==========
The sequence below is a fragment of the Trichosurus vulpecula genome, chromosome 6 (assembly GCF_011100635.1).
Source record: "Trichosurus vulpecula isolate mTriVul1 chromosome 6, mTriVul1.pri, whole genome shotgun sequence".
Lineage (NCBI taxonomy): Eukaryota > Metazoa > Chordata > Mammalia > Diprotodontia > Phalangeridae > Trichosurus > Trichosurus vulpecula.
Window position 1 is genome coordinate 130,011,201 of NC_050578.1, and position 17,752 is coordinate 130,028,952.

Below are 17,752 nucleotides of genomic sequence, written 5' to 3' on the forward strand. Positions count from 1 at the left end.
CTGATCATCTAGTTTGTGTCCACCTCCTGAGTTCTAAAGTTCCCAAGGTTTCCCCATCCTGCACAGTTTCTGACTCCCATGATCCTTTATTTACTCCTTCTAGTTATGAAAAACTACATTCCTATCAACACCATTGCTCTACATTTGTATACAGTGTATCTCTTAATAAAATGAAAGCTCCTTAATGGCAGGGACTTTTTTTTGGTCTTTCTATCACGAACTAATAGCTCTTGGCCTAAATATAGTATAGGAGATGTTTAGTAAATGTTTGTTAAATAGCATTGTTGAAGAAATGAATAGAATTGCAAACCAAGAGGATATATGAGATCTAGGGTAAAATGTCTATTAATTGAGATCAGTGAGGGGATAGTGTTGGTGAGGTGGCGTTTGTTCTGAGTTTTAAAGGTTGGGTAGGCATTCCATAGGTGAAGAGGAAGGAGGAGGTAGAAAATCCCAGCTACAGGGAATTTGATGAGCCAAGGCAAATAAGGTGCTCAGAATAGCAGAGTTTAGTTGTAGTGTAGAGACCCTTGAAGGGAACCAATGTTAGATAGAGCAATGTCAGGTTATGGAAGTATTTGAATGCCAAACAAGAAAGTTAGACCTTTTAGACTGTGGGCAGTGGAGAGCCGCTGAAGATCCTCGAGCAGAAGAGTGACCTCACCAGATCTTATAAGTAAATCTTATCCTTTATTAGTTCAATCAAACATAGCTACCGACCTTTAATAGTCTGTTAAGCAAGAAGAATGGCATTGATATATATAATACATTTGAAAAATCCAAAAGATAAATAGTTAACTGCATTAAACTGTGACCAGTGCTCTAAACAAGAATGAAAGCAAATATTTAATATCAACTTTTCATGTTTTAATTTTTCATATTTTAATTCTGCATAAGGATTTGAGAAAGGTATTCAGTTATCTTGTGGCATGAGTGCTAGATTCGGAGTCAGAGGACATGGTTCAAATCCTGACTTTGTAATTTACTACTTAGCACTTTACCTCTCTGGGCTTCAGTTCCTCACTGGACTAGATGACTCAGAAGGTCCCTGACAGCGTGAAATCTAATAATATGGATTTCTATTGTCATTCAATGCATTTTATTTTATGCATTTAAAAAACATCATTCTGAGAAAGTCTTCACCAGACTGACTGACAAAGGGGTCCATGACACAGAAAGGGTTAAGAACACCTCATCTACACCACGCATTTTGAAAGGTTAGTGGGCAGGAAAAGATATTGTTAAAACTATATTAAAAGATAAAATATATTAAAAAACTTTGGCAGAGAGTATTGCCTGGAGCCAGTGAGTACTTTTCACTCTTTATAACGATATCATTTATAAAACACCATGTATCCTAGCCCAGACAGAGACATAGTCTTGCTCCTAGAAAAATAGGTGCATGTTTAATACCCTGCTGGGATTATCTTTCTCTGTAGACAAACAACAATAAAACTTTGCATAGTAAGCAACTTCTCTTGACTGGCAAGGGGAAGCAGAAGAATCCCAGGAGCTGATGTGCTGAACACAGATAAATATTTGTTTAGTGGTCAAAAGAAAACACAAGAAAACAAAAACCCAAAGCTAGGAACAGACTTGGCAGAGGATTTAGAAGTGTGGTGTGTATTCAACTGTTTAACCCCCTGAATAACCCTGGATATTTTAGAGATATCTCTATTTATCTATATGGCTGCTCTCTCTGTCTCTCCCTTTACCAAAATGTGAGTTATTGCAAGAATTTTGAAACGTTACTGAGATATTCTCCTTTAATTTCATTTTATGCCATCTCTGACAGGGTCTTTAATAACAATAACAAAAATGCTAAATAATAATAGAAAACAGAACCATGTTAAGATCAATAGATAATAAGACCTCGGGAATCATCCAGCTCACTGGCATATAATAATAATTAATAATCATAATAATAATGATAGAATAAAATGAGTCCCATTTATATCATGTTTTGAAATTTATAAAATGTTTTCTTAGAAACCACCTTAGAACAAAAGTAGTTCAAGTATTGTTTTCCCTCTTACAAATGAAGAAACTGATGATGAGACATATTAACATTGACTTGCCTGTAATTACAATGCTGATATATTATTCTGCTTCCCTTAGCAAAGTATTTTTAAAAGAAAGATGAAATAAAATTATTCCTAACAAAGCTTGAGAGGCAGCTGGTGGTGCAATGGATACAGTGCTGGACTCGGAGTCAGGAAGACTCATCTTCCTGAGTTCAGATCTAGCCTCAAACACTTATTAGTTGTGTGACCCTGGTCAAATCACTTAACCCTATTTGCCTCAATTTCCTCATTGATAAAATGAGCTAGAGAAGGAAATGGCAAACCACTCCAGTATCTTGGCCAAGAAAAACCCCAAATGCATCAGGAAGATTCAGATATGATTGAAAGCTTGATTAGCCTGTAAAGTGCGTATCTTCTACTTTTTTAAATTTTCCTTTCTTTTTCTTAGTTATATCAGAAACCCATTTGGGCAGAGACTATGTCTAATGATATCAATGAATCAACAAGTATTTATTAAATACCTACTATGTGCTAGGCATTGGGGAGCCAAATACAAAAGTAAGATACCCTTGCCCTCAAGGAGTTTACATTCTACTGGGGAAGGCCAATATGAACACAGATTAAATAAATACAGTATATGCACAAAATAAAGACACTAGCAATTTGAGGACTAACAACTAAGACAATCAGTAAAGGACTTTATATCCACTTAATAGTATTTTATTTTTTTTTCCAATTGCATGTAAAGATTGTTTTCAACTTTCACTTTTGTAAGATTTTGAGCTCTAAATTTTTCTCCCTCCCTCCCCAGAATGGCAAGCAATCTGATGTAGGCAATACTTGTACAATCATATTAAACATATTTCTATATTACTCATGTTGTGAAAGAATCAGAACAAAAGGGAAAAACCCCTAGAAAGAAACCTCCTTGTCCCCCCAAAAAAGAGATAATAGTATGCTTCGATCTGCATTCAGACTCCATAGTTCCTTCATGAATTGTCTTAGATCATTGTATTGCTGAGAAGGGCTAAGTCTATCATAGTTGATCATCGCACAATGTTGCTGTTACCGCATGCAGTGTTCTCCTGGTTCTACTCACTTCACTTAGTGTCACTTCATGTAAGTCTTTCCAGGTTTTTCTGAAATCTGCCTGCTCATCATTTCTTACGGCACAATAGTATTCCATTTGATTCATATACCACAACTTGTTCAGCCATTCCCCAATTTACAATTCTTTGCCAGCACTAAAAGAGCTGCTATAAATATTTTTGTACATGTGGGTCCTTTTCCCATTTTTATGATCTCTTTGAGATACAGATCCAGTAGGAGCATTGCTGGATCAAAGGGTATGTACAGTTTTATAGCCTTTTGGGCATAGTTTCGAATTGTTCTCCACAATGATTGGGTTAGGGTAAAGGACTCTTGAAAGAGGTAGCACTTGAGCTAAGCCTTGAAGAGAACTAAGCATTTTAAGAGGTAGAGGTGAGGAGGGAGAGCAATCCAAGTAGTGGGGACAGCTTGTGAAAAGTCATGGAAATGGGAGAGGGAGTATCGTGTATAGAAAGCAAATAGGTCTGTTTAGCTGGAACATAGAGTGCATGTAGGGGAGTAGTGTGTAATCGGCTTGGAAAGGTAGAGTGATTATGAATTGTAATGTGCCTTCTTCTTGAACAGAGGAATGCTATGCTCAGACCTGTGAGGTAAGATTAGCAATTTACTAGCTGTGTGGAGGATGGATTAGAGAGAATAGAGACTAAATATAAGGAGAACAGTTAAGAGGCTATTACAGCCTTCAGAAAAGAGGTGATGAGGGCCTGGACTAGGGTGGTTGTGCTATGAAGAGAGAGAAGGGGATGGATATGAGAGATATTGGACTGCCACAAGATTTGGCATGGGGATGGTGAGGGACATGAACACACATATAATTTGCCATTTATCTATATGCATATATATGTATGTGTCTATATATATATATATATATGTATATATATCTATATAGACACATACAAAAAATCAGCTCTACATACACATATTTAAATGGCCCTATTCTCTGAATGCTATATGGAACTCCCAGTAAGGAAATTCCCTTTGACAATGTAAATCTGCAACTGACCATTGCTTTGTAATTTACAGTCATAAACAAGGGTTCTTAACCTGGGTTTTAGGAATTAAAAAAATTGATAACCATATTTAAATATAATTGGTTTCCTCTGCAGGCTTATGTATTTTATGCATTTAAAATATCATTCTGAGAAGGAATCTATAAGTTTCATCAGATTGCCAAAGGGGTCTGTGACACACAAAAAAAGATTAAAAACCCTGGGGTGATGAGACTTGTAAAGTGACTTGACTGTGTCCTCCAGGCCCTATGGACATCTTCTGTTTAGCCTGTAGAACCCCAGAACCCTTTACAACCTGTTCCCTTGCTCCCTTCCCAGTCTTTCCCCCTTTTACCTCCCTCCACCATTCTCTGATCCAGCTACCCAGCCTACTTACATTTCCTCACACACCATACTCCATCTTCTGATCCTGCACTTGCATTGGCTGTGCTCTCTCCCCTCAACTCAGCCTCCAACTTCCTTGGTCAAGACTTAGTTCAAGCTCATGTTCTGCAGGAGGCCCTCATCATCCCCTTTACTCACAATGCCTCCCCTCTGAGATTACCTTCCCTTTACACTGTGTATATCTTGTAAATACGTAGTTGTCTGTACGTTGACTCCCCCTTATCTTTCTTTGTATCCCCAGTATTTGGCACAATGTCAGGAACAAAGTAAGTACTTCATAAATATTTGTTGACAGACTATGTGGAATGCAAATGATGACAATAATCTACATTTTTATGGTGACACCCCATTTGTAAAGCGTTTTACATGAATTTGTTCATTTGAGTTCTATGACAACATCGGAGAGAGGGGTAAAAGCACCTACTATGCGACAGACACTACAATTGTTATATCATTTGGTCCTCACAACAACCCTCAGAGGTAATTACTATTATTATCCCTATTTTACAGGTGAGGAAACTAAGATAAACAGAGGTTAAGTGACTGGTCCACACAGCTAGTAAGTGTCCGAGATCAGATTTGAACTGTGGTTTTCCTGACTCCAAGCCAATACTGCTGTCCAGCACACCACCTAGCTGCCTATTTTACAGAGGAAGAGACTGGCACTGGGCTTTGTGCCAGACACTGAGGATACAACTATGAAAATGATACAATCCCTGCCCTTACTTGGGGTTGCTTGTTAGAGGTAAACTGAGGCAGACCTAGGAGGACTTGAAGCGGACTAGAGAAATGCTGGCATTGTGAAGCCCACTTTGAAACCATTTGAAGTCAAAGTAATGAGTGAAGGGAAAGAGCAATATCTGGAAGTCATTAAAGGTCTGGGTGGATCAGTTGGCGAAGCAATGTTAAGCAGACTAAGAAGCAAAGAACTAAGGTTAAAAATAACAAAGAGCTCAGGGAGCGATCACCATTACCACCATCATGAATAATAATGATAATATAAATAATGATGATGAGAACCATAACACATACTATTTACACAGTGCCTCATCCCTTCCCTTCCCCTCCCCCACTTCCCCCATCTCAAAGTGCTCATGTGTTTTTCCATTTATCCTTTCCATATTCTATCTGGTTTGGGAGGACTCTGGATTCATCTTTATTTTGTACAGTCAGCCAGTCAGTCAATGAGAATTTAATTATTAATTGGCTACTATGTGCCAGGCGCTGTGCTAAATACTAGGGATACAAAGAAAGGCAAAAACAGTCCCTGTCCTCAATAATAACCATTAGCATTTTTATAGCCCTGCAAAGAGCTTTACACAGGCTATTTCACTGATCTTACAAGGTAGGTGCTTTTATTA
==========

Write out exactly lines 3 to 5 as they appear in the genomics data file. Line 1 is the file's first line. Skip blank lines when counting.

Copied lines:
Lineage (NCBI taxonomy): Eukaryota > Metazoa > Chordata > Mammalia > Diprotodontia > Phalangeridae > Trichosurus > Trichosurus vulpecula.
Window position 1 is genome coordinate 130,011,201 of NC_050578.1, and position 17,752 is coordinate 130,028,952.

Below are 17,752 nucleotides of genomic sequence, written 5' to 3' on the forward strand. Positions count from 1 at the left end.